If you’re injured in a car accident,* your immediate concerns are probably medical bills that begin arriving in your mailbox and how they’ll be paid, as well as your lost wages, or how to pay for childcare if you usually care for your kids at home but now can’t.
Personal Injury Protection, or PIP, is meant to give all drivers a minimum level of insurance coverage, regardless of who was at fault. You can make a PIP claim even if you caused the accident. Minnesota requires auto policies to include a total of $40,000 in Personal Injury Protection, also called No Fault insurance. Some carriers, however, do offer more than the minimum PIP coverage for a somewhat higher premium. Minimum PIP coverage pays for your medical bills (up to $20,000), plus wage losses and other expenses (up to $20,000). Regardless of who was at fault in the accident, your own auto insurance pays your PIP claims. And, if you insure more than one car with the same company, you may be able to stack PIP coverage (i.e., add one car’s policy coverage to the other) if you have had the foresight or followed the advice of your agent to do so for a small increase in premiums.
Personal Injury Protection insurance covers:
- Medical bills
- Wage loss benefits equal to 85% of your income, up to $500 per week (whichever is less)
- Retraining, if you can’t return to your job because of your injuries
- Payments to people you must hire to do housework, snow shoveling, or lawn mowing
- Death benefits to survivors, as well as funeral and burial expenses if a loved one dies
- New expenses incurred by survivors when a loved one dies, such as child care if the deceased was the primary caregiver
Unfortunately, there are some occasions when your own insurance company refuses to pay your medical bills or wage losses. This typically starts with a letter from your insurer asking you to see a doctor of its choice for what is called an “independent medical exam” (IME). All too often, however, an IME is anything but independent. It is usually the first step your insurance company has to take towards ending payments for medical bills or lost wages. A personal injury attorney can help you with a PIP claim against your own insurance company.
You may be entitled to PIP coverage even if you don’t own a car. If you are a passenger, or have borrowed a friend’s vehicle, you can make a claim to the No Fault insurance for that vehicle. If you live with a relative who owns a motor vehicle, then you are entitled to receive PIP benefits from your relative’s auto insurance if you have none of your own.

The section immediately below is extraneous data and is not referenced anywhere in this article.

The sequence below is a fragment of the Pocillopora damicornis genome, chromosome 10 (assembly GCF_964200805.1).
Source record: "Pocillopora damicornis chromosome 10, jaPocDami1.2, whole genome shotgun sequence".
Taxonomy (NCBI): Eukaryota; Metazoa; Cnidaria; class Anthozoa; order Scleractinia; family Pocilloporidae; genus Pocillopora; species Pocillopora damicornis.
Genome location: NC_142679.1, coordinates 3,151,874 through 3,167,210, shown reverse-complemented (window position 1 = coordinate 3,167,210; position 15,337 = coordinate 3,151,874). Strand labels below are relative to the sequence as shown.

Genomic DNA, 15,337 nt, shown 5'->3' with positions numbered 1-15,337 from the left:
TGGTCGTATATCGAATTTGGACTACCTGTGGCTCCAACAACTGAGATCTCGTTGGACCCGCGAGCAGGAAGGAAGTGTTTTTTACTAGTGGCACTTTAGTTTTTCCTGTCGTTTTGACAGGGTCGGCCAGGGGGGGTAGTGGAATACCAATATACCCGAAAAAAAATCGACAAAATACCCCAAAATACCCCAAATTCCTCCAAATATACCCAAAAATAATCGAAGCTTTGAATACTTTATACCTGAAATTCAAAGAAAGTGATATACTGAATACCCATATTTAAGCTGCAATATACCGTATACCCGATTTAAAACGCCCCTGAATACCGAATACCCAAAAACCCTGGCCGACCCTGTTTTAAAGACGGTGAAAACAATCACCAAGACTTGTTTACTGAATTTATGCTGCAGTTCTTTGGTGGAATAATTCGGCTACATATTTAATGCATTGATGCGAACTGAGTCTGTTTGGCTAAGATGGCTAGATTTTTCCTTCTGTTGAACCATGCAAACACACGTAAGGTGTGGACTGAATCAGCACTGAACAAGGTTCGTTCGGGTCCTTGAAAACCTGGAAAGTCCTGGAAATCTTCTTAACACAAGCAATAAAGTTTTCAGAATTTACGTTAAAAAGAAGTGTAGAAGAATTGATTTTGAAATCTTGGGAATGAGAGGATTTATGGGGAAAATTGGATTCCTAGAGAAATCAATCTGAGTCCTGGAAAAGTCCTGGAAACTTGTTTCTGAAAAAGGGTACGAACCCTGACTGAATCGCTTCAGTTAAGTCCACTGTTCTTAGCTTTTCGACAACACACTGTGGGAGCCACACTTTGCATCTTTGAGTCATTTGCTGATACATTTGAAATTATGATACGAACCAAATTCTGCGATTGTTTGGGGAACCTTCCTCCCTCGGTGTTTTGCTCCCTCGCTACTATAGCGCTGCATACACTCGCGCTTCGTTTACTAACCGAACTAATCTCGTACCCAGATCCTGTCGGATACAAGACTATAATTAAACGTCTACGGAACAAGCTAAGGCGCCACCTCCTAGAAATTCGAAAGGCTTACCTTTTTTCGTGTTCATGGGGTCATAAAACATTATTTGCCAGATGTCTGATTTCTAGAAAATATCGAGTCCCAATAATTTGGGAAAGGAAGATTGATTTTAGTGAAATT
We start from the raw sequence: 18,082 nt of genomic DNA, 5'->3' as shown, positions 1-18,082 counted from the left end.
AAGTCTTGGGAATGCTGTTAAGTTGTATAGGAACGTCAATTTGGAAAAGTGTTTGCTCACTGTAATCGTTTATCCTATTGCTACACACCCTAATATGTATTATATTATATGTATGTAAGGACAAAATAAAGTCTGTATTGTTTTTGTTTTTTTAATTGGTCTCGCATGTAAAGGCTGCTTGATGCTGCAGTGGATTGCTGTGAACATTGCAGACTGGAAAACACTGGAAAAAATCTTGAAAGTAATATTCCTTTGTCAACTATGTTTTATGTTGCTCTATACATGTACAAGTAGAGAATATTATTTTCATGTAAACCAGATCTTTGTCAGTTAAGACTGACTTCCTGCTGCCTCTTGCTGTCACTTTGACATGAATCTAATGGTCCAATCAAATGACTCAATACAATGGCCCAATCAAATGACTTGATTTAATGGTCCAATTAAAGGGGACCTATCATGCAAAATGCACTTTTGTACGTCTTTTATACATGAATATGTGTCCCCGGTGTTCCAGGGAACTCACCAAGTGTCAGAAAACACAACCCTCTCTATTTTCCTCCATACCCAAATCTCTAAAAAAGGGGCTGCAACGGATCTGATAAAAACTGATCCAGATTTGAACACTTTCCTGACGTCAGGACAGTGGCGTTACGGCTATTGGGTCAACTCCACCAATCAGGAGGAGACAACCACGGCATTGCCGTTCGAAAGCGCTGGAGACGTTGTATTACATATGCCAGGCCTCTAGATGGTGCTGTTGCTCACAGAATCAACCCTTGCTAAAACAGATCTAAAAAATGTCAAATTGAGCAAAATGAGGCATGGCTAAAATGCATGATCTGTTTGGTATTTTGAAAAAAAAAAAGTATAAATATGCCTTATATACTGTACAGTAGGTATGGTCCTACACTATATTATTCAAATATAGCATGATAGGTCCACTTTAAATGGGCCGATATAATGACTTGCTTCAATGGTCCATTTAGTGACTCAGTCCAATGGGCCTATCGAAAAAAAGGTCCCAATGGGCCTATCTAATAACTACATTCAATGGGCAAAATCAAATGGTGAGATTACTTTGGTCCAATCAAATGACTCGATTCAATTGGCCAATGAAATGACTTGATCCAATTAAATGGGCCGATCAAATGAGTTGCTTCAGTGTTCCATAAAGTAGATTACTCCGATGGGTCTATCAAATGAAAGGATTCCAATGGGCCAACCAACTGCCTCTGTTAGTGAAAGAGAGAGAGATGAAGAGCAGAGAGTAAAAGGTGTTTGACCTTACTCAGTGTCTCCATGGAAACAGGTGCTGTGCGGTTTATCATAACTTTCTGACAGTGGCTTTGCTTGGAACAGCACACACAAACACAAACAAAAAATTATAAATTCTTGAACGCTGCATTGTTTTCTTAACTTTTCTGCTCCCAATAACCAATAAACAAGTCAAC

PIP coverage extends to drivers and their passengers from states that don’t have PIP coverage from their own insurers or whose states require less PIP benefits than are required by Minnesota law, as long as the insurer of the out-of-state car is licensed to do business in Minnesota. If licensed to do business in this state, Minnesota law requires that it provide standard Minnesota PIP coverage.
Finally, a PIP claim can be made by pedestrians or bicyclists who are injured by a vehicle. You don’t have to be driving, or even in a car, for your No Fault insurance to protect you. If you have car insurance, your PIP policy covers you if you are hit by a motor vehicle and injured while walking or riding your bicycle. If you have no PIP, under your own or a resident relative’s coverage, then the PIP coverage of the vehicle that struck you must pay PIP coverage on your behalf.
If you have been injured in a car accident or have questions about No Fault insurance claims, call our office today. Our firm has recovered more than $125 million on behalf of victims and we are ready to assist you.
Besides Rochester, we serve the following major southeast Minnesota cities: Red Wing, Winona, Mankato, Austin, Albert Lea, and Owatonna, and all outlying communities, as well as the cities of Minneapolis, St. Paul, Duluth, and Bloomington. We also serve the Iowa cities of Mason City, Charles City, Osage, Spencer, Garner, Forest City, and Northwood and the Wisconsin cities of La Crosse, Onalaska, Sparta, Viroqua, River Falls, Ellsworth, Whitehall, and Black River Falls.
*A note about language:
Federal agencies involved in traffic safety have banned use of the word “accident” for more than 20 years, and with good reason. However, we use the word “accident” on our website, even though we know it has implications that run contrary to our professional thinking and training, because we recognize that “accident” is the word most commonly used in online searches when people are looking for help after being injured in a crash. If you’d like more information about this topic, please see our blog, “Car Accident or Car Crash?”